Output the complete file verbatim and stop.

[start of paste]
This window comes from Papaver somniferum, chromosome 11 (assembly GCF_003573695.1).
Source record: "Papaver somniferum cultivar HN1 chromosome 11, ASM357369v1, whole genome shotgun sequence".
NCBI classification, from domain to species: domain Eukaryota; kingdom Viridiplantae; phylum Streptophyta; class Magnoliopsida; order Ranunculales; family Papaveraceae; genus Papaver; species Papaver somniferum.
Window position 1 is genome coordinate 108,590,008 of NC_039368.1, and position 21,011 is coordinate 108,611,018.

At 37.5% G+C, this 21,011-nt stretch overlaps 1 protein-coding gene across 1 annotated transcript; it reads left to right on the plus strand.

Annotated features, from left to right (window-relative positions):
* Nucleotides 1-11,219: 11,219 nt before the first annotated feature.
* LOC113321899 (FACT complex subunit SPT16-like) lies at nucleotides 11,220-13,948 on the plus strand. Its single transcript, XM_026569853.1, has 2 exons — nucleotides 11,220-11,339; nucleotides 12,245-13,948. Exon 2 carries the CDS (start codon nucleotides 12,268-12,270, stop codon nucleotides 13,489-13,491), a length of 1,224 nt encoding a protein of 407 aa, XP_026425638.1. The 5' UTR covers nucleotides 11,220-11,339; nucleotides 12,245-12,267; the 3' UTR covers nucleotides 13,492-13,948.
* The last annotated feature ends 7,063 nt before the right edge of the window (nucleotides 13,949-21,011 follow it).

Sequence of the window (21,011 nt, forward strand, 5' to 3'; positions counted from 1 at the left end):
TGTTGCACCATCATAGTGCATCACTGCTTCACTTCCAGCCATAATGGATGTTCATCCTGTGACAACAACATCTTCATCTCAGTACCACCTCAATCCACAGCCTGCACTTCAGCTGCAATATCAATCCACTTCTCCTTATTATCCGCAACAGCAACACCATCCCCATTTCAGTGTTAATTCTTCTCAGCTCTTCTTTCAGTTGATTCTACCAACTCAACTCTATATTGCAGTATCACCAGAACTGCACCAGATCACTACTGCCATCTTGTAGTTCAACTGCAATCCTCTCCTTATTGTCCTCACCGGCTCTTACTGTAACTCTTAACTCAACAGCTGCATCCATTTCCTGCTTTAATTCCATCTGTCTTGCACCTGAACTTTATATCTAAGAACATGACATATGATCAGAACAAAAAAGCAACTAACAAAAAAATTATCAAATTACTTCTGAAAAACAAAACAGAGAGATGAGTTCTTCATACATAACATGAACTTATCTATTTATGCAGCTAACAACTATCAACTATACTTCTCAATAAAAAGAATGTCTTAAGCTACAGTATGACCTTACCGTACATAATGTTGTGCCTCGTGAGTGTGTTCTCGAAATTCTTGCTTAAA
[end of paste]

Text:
This window comes from Papaver somniferum, chromosome 11 (assembly GCF_003573695.1).
Source record: "Papaver somniferum cultivar HN1 chromosome 11, ASM357369v1, whole genome shotgun sequence".
NCBI classification, from domain to species: domain Eukaryota; kingdom Viridiplantae; phylum Streptophyta; class Magnoliopsida; order Ranunculales; family Papaveraceae; genus Papaver; species Papaver somniferum.
Window position 1 is genome coordinate 108,590,008 of NC_039368.1, and position 21,011 is coordinate 108,611,018.

At 37.5% G+C, this 21,011-nt stretch overlaps 1 protein-coding gene across 1 annotated transcript; it reads left to right on the plus strand.

Annotated features, from left to right (window-relative positions):
* Nucleotides 1-11,219: 11,219 nt before the first annotated feature.
* LOC113321899 (FACT complex subunit SPT16-like) lies at nucleotides 11,220-13,948 on the plus strand. Its single transcript, XM_026569853.1, has 2 exons — nucleotides 11,220-11,339; nucleotides 12,245-13,948. Exon 2 carries the CDS (start codon nucleotides 12,268-12,270, stop codon nucleotides 13,489-13,491), a length of 1,224 nt encoding a protein of 407 aa, XP_026425638.1. The 5' UTR covers nucleotides 11,220-11,339; nucleotides 12,245-12,267; the 3' UTR covers nucleotides 13,492-13,948.
* The last annotated feature ends 7,063 nt before the right edge of the window (nucleotides 13,949-21,011 follow it).

Sequence of the window (21,011 nt, forward strand, 5' to 3'; positions counted from 1 at the left end):
TGTTGCACCATCATAGTGCATCACTGCTTCACTTCCAGCCATAATGGATGTTCATCCTGTGACAACAACATCTTCATCTCAGTACCACCTCAATCCACAGCCTGCACTTCAGCTGCAATATCAATCCACTTCTCCTTATTATCCGCAACAGCAACACCATCCCCATTTCAGTGTTAATTCTTCTCAGCTCTTCTTTCAGTTGATTCTACCAACTCAACTCTATATTGCAGTATCACCAGAACTGCACCAGATCACTACTGCCATCTTGTAGTTCAACTGCAATCCTCTCCTTATTGTCCTCACCGGCTCTTACTGTAACTCTTAACTCAACAGCTGCATCCATTTCCTGCTTTAATTCCATCTGTCTTGCACCTGAACTTTATATCTAAGAACATGACATATGATCAGAACAAAAAAGCAACTAACAAAAAAATTATCAAATTACTTCTGAAAAACAAAACAGAGAGATGAGTTCTTCATACATAACATGAACTTATCTATTTATGCAGCTAACAACTATCAACTATACTTCTCAATAAAAAGAATGTCTTAAGCTACAGTATGACCTTACCGTACATAATGTTGTGCCTCGTGAGTGTGTTCTCGAAATTCTTGCTTAAA